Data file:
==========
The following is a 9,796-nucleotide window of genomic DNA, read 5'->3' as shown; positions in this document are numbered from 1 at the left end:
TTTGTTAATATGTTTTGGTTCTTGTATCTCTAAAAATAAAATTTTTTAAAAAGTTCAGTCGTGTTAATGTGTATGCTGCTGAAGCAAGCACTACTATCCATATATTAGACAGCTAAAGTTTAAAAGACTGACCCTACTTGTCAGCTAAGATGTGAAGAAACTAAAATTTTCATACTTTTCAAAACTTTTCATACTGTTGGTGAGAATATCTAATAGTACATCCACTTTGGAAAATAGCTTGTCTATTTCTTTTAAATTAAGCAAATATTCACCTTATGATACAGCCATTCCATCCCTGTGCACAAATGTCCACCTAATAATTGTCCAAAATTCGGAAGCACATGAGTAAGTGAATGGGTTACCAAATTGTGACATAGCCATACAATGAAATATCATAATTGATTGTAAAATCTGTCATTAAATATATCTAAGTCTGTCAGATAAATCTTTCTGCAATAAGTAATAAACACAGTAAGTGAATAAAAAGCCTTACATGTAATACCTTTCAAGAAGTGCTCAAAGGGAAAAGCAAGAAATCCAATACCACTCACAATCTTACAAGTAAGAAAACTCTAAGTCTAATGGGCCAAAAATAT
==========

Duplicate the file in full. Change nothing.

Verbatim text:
The following is a 9,796-nucleotide window of genomic DNA, read 5'->3' as shown; positions in this document are numbered from 1 at the left end:
TTTGTTAATATGTTTTGGTTCTTGTATCTCTAAAAATAAAATTTTTTAAAAAGTTCAGTCGTGTTAATGTGTATGCTGCTGAAGCAAGCACTACTATCCATATATTAGACAGCTAAAGTTTAAAAGACTGACCCTACTTGTCAGCTAAGATGTGAAGAAACTAAAATTTTCATACTTTTCAAAACTTTTCATACTGTTGGTGAGAATATCTAATAGTACATCCACTTTGGAAAATAGCTTGTCTATTTCTTTTAAATTAAGCAAATATTCACCTTATGATACAGCCATTCCATCCCTGTGCACAAATGTCCACCTAATAATTGTCCAAAATTCGGAAGCACATGAGTAAGTGAATGGGTTACCAAATTGTGACATAGCCATACAATGAAATATCATAATTGATTGTAAAATCTGTCATTAAATATATCTAAGTCTGTCAGATAAATCTTTCTGCAATAAGTAATAAACACAGTAAGTGAATAAAAAGCCTTACATGTAATACCTTTCAAGAAGTGCTCAAAGGGAAAAGCAAGAAATCCAATACCACTCACAATCTTACAAGTAAGAAAACTCTAAGTCTAATGGGCCAAAAATAT